a wooden house on top of a calculator next to some quarters and a notepad all on a wooden table

After finding your dream home and applying for a mortgage, you may be tempted to go shopping for your new home or reward yourself with a new credit card, but be wary of making any large financial changes until after your mortgage is approved. Sometimes even something as small as depositing cash into your bank account can affect your mortgage. 

So, always consult your lender about any financial decisions prior to closing on a home, and in the meantime, read up on six things to avoid when applying for a mortgage.

1. Don't Make Any Large Purchases Like a Car or Furniture

Large purchases tend to come with new monthly payments which in turn create new qualifications for a mortgage. By purchasing large items, your debt-to-income ratio rises and you may end up no longer qualifying for your mortgage.

2. Don't Deposit Any Amount of Cash into Your Bank Account Before Speaking With Your Bank or Lender

Lenders need to track where your money is coming from and cash is not easily traced. If you need to deposit cash into your account, consult with your lender about the proper way to record the transaction.

3. Don't Open or Close Any Credit Accounts

Lenders need to check your credit score in order to determine your interest rate on the home loan. If you apply for new credit, an organization has to run a credit report and will more than likely lower your score. On the other hand, if you close an account, the lender cannot evaluate how long you’ve had the account or the percentage of credit you use. Both situations can impact your eligibility to qualify for a mortgage.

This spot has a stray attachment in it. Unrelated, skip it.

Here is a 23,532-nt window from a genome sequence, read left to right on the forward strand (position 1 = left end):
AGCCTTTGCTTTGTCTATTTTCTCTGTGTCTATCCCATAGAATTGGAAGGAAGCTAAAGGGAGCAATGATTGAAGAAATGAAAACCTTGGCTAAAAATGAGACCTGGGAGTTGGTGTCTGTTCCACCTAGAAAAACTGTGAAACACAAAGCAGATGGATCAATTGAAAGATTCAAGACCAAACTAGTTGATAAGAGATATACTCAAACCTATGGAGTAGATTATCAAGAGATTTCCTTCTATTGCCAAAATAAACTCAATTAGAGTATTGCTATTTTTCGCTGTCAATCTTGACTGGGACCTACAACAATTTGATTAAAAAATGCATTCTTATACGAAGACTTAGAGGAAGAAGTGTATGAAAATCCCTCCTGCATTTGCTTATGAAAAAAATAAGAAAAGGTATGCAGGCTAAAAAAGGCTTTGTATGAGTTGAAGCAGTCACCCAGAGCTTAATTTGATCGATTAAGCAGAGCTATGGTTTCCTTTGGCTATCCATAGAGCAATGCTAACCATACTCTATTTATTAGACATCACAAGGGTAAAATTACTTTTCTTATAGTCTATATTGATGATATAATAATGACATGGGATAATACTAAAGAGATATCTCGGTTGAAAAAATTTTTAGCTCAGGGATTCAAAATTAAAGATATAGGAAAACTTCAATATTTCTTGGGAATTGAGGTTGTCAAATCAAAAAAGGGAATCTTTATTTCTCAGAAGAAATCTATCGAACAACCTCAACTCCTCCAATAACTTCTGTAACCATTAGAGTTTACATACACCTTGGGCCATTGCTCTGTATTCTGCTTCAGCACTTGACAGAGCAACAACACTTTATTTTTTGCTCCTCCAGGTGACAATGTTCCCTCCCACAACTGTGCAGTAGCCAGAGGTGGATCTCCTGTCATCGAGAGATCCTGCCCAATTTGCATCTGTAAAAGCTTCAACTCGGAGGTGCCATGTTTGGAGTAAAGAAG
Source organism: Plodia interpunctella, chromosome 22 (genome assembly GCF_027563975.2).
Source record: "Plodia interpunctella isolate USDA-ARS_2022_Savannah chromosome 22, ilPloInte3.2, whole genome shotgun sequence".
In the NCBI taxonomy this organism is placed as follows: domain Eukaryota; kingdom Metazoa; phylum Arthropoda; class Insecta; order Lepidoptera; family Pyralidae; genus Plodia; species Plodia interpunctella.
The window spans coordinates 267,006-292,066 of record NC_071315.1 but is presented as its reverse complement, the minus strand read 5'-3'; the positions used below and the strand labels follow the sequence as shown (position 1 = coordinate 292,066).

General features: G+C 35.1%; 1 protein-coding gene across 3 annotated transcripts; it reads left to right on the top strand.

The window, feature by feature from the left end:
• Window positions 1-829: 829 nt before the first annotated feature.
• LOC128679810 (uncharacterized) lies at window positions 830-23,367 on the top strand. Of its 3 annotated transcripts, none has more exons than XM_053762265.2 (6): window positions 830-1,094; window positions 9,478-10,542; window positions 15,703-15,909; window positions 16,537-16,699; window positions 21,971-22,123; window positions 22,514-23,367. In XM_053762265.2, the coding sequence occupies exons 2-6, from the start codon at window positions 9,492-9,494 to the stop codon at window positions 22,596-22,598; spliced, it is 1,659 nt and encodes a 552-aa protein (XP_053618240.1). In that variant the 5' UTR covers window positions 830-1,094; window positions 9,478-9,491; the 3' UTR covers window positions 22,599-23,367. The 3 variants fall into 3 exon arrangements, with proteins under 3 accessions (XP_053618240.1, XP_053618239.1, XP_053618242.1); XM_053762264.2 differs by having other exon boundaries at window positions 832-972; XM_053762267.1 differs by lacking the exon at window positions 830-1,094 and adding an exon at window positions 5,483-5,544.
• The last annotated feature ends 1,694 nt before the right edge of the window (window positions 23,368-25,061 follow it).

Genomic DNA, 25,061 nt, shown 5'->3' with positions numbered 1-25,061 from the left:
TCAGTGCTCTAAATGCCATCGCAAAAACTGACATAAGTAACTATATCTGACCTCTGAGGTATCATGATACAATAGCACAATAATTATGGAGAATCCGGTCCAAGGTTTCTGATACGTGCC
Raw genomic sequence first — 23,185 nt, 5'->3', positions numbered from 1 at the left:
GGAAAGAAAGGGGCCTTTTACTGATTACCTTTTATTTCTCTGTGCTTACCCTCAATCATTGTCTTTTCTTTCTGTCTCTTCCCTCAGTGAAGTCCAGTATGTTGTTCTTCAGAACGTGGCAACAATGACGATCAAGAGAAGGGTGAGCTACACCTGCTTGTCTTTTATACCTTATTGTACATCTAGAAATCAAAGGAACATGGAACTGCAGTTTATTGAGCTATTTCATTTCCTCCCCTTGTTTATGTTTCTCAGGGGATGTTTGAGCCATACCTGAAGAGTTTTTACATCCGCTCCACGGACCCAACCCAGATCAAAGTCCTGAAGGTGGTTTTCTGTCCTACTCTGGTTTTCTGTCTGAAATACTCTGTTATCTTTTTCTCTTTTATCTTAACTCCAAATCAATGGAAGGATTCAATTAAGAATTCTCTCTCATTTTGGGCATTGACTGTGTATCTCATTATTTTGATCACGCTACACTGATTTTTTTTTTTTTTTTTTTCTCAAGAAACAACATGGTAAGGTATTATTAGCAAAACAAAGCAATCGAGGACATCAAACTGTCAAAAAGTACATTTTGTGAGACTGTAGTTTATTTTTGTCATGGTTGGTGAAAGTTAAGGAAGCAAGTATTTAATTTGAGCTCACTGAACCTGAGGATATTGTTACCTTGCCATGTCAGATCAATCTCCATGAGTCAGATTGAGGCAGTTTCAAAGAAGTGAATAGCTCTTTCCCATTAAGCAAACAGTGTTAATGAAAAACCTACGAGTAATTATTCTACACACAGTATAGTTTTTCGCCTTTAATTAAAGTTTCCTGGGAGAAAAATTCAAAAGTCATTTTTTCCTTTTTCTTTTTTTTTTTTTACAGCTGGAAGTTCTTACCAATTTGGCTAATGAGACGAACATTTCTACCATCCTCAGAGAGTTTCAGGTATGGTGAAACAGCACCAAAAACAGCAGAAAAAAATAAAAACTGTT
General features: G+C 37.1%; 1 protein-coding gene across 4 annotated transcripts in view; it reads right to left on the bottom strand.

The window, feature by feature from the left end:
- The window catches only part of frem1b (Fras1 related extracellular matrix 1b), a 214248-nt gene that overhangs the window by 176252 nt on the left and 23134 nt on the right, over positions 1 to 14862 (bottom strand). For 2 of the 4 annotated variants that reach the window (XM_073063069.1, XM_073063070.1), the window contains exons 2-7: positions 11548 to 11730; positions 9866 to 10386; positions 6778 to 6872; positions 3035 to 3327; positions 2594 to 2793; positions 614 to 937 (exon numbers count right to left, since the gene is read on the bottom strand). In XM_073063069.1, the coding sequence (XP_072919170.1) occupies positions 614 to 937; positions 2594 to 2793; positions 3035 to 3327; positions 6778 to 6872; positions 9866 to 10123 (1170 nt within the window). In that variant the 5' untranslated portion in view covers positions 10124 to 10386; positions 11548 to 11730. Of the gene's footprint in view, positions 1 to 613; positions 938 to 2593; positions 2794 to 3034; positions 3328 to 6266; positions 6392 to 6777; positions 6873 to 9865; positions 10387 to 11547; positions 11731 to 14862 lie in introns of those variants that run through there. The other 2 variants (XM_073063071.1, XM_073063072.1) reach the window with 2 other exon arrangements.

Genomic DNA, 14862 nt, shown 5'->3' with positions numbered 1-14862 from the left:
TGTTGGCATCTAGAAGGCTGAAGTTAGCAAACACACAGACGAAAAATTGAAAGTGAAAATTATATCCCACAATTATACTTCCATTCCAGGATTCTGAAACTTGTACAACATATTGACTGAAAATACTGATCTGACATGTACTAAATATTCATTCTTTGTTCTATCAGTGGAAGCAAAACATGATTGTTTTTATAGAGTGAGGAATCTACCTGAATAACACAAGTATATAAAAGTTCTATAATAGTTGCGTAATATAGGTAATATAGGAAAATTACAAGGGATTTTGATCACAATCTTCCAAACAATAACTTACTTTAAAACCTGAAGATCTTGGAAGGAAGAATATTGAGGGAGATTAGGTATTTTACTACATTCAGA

4. Don't Change Bank Accounts

It is harder for lenders to track your money if you transfer it to another account. Similar to avoiding cash deposits, speak with your lender before transferring any money into a new bank account.

5. Don't Co-Sign Loans for Anyone

When you co-sign a loan, your debt-to-income ratio rises. Even if you never make a single payment on the loan, your lender will still count the payments against you which could result in you no longer qualifying for your mortgage.

6. Don't Change Jobs or Become Unemployed

Your debt-to-income ratio is a large factor in determining your mortgage. If your income changes or you lose your job, it can significantly impact your ability to acquire a home loan.

If you’re unsure about a financial decision prior to closing on your home, always consult your lender. They are qualified to explain how certain financial moves may impact your home loan.

More questions or looking to get pre-approved for a home loan? Click here.